We missed that earlier: On June 11, U.S. lawmakers debuted five bipartisan bills aimed at curbing the power of tech giants like Apple, Google, Facebook, and Amazon. These bills are the product of the 16 months long detection from the Justice Committee of the House of Representatives, which found that big tech companies enjoy monopoly power. “The law represents the most comprehensive attempt to reform centuries-old antitrust laws.” CNBC reported.

“Unregulated technology monopolies have too much power over our economy. You are in a unique position to select winners and losers, destroy small businesses, raise consumer prices, and place people out of work. Our agenda will level the playing field and ensure that the richest and most powerful technology monopolies play by the same rules as the rest of us. ”- Rep. David Cicilline said.

The bills have yet to be endorsed by the House of Representatives and approved by the Senate before they can be enacted by the President.

What are the five bills?

1. The American Innovation and Choice Online Act (shortcut)

This bill is with the aim of preventing dominant companies from unfairly disadvantaging competitors. For example, Amazon is being prevented from using data collected on its e-commerce platform to give its own private label products an advantage over those of third parties. Google will also be prevented from favoring its services such as YouTube and Maps in the search results itself, and Apple will be prevented from preinstalling its own apps on the devices it sells. Additionally, Apple and Android are prohibited from setting policies for their app stores that cause app developers to lose business and revenue, including policies that prevent developers from telling users that they can pay for online subscriptions, to avoid app store commissions. Companies that fail to comply will face significant penalties – 30 percent of the average daily turnover of the business unit in question.

2. The end of the platform monopoly law (shortcut)

This bill that targets many of the same issues as the American Innovation and Choice Online Act is The aim is to prevent companies from owning a platform and offering services on it that represent a conflict of interest by competing with third parties on the platform. It specifically targets an enterprise platform with at least 50 million monthly active US users and a market capitalization of over $ 600 billion. It is aimed directly at platforms like Amazon, which not only operate a marketplace for other sellers, but also have their own inventory and own brands. It is also aimed at Apple and Google who, in addition to running app stores for developers, also sell their own competing apps and services. The Justice Department is empowered to dissolve such companies by forcing them to sell parts of their business.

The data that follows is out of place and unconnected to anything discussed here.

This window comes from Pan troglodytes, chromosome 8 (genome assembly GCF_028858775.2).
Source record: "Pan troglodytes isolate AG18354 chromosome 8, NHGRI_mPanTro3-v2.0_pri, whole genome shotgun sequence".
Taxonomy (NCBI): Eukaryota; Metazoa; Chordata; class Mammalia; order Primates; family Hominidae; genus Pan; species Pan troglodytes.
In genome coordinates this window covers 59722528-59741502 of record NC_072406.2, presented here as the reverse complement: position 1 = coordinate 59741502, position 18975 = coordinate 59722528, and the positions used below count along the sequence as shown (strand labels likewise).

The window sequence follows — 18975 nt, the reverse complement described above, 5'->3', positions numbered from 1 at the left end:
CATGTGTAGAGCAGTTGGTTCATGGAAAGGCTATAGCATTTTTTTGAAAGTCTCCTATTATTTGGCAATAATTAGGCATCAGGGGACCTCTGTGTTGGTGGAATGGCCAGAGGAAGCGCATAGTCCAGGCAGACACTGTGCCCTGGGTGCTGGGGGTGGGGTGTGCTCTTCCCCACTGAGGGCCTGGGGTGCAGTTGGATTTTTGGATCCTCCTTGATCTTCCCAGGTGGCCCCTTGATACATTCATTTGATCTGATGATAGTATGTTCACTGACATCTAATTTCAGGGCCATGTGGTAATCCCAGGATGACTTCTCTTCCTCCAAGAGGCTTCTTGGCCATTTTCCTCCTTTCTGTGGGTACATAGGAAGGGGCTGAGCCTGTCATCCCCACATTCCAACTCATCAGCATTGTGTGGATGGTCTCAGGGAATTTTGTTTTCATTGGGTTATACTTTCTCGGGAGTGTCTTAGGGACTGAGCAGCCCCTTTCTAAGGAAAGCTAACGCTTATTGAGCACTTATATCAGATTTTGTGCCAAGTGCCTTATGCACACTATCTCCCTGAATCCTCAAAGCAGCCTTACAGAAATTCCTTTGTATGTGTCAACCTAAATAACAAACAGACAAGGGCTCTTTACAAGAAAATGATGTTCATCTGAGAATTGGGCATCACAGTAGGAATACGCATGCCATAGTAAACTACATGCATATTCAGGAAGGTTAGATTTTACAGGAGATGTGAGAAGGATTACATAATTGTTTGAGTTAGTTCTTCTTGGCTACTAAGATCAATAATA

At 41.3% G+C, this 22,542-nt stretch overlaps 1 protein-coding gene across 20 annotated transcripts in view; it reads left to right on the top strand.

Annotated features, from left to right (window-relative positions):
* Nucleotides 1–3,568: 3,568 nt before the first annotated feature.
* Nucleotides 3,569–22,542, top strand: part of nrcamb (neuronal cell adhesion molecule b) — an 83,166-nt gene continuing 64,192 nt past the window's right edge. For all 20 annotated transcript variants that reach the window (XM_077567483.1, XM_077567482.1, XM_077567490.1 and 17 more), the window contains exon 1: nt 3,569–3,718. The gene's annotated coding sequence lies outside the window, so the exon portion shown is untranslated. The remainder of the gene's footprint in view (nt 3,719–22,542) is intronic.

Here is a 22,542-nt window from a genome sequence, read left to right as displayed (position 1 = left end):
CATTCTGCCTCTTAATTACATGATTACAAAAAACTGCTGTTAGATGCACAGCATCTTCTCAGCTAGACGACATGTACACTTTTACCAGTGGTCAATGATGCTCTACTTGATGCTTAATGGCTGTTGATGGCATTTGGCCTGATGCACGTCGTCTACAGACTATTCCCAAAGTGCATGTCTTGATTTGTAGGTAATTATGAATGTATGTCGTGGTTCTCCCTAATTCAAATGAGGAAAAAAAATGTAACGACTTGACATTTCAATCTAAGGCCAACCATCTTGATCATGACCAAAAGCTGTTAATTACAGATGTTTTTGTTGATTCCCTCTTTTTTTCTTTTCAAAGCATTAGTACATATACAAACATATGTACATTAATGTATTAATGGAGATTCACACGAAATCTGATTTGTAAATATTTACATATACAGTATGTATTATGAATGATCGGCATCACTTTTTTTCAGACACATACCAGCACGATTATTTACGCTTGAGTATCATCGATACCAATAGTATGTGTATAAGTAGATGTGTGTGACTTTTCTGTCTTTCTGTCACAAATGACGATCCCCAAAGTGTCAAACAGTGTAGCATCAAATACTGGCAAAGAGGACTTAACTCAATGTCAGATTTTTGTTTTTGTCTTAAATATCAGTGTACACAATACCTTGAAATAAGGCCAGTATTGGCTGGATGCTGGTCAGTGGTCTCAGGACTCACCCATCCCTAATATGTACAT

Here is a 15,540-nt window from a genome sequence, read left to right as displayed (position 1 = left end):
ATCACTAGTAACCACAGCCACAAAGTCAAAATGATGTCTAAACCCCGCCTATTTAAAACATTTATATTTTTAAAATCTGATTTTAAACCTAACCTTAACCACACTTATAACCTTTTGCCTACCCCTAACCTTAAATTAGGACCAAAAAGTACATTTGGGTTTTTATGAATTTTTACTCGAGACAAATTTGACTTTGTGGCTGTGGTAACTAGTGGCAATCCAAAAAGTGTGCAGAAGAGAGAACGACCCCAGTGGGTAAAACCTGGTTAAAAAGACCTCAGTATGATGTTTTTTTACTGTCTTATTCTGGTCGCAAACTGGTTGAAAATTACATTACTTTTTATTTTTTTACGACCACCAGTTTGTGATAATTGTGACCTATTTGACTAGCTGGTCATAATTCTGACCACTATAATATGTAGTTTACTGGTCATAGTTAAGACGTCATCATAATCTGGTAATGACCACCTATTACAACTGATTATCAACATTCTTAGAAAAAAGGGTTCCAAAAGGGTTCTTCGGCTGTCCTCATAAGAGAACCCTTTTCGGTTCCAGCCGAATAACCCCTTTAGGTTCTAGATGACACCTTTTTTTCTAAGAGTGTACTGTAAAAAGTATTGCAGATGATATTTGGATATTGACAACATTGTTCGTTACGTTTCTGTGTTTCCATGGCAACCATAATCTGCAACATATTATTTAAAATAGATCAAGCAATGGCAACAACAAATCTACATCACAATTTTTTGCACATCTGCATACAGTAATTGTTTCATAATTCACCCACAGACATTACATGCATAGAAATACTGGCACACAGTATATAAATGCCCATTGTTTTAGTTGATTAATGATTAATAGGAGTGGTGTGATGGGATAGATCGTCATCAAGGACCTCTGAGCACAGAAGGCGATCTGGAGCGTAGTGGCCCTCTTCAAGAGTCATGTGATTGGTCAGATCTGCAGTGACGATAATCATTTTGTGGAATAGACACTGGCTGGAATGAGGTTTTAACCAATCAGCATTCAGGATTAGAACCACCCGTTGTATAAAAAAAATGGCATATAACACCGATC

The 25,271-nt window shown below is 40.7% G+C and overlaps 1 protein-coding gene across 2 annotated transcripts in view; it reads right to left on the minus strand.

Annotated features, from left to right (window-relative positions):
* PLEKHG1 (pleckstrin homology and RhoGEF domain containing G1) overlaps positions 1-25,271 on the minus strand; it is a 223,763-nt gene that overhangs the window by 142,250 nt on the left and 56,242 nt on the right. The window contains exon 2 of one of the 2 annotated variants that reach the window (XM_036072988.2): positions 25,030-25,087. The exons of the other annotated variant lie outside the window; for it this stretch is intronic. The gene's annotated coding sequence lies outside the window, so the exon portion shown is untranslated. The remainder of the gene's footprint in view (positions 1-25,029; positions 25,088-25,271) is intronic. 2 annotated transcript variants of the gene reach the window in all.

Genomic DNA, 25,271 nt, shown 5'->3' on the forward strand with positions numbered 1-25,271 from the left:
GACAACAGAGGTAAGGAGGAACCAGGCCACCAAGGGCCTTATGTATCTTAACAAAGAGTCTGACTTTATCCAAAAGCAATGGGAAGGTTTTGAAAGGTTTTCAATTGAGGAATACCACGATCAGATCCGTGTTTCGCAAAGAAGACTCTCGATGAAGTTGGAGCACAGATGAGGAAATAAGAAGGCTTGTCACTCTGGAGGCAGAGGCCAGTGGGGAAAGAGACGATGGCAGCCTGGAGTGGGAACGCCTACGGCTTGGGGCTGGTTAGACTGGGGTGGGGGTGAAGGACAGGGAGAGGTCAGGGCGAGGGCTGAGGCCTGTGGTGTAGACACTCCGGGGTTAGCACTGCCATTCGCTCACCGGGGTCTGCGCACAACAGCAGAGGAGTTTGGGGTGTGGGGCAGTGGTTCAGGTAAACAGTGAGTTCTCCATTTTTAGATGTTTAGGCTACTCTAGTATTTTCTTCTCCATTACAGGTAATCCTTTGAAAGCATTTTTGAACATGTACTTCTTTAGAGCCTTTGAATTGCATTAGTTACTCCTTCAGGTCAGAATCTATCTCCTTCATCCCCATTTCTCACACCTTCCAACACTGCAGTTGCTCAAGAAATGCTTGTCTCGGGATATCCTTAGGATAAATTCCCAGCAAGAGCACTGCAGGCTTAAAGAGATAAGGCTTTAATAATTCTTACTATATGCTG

3. The Platform Competition and Opportunities Act (shortcut)

This bill will deter dominant online platforms from buying companies that they perceive to be a competitive threat. This is to prevent big tech companies from buying out competitors they see as emerging threats, such as Instagram’s 2012 takeover of Facebook. In order for such deals to be carried out, platforms need to demonstrate that they will not affect competition and shift the burden of proof from regulators and businesses.

4. The Act to Increase Compatibility and Competition by Enabling the Service Switching (ACCESS) Act (shortcut)

This bill will make it easier for consumers to port data between platforms by adopting data interoperability standards. It is expected to decrease the ability of platforms like Apple to engage customers with their ecosystem. This allows users to seamlessly switch between platforms, much like customers can port numbers between carriers.

5. The law to modernize the filing fee for mergers (shortcut)

This bill calls for an increase in merger fees and the budget for antitrust authorities like the Federal Trade Commission and the Department of Justice’s anti-trust division. The aim is to make more resources available to the competition authorities to investigate antitrust behavior. An accompanying draft law has already been passed by the Senate.

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